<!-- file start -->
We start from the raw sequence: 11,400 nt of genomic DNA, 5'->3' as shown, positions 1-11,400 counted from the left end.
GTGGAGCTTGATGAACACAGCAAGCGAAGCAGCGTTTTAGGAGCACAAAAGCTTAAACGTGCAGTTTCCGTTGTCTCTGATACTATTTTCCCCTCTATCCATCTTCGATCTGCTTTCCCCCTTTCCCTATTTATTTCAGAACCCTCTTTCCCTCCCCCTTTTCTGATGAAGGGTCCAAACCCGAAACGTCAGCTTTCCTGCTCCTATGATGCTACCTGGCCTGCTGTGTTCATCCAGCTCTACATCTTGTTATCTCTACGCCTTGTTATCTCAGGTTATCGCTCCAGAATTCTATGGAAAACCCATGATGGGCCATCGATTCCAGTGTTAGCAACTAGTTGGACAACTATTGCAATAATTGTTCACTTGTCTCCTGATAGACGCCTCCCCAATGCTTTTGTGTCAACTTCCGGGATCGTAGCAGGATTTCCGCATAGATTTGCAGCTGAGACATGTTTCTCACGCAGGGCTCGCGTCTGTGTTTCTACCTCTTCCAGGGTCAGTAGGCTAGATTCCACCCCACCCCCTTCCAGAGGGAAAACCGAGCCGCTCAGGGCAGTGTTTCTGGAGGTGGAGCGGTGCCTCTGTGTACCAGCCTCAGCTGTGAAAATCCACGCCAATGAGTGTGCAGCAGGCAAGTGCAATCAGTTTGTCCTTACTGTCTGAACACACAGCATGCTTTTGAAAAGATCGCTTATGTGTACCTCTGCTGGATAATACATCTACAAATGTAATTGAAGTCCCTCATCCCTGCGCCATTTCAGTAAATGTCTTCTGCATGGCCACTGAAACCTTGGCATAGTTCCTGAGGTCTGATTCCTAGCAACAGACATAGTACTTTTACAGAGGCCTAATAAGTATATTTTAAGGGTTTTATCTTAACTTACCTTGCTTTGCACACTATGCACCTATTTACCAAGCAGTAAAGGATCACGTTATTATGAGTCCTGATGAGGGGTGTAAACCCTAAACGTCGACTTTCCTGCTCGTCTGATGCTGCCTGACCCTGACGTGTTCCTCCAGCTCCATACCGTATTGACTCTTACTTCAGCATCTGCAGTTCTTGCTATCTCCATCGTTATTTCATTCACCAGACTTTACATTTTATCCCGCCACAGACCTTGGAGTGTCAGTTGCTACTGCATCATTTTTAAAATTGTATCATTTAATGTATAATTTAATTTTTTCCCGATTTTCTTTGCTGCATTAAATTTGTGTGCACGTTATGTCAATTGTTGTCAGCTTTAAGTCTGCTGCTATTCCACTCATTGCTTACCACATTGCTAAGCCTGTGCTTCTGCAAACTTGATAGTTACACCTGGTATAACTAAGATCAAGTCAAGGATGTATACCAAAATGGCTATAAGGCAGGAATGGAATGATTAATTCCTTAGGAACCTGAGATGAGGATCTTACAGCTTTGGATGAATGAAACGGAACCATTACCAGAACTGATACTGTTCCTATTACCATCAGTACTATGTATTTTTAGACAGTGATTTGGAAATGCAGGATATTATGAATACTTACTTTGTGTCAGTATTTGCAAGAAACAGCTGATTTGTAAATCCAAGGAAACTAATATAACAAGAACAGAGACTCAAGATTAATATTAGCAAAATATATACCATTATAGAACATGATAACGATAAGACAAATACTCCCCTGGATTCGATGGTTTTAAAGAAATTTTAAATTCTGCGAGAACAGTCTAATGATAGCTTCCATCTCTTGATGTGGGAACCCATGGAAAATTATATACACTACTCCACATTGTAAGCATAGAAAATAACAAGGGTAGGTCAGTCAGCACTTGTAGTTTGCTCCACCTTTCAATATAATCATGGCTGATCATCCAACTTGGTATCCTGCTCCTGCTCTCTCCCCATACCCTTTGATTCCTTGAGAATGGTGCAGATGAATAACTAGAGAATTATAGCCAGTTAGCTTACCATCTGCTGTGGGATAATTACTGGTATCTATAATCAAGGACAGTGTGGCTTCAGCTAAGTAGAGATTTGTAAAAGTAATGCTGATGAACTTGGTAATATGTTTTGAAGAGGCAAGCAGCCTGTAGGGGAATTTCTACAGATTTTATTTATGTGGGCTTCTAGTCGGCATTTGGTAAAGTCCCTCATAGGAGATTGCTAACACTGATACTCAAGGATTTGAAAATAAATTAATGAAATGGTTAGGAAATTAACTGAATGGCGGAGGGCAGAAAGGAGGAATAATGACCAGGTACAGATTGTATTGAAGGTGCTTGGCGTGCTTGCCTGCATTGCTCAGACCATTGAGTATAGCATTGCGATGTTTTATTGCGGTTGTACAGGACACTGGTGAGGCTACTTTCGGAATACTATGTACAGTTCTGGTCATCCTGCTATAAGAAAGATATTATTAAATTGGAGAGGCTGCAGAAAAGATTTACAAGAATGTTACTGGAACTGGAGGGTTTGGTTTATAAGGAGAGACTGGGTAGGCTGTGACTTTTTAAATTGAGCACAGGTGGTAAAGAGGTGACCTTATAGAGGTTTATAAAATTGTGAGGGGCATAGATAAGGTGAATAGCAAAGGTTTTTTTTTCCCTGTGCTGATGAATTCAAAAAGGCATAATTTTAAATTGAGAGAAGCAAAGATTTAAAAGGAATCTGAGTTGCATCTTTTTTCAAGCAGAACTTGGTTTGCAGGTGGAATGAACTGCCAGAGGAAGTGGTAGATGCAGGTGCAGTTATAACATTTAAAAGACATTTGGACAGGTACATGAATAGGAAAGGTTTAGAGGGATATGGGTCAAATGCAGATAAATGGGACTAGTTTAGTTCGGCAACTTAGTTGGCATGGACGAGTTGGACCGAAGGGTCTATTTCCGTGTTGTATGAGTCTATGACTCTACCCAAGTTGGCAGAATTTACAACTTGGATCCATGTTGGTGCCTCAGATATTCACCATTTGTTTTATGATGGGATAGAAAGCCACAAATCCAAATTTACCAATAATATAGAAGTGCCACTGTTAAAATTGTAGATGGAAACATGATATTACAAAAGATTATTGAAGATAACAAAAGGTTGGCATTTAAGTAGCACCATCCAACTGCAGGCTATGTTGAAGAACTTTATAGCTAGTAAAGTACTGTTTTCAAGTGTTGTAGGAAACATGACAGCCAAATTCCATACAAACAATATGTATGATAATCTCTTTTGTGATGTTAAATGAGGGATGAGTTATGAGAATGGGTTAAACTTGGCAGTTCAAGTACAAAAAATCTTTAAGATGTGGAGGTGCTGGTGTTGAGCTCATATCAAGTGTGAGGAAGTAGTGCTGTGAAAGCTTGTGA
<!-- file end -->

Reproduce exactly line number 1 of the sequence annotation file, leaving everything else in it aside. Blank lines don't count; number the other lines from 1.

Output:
We start from the raw sequence: 11,400 nt of genomic DNA, 5'->3' as shown, positions 1-11,400 counted from the left end.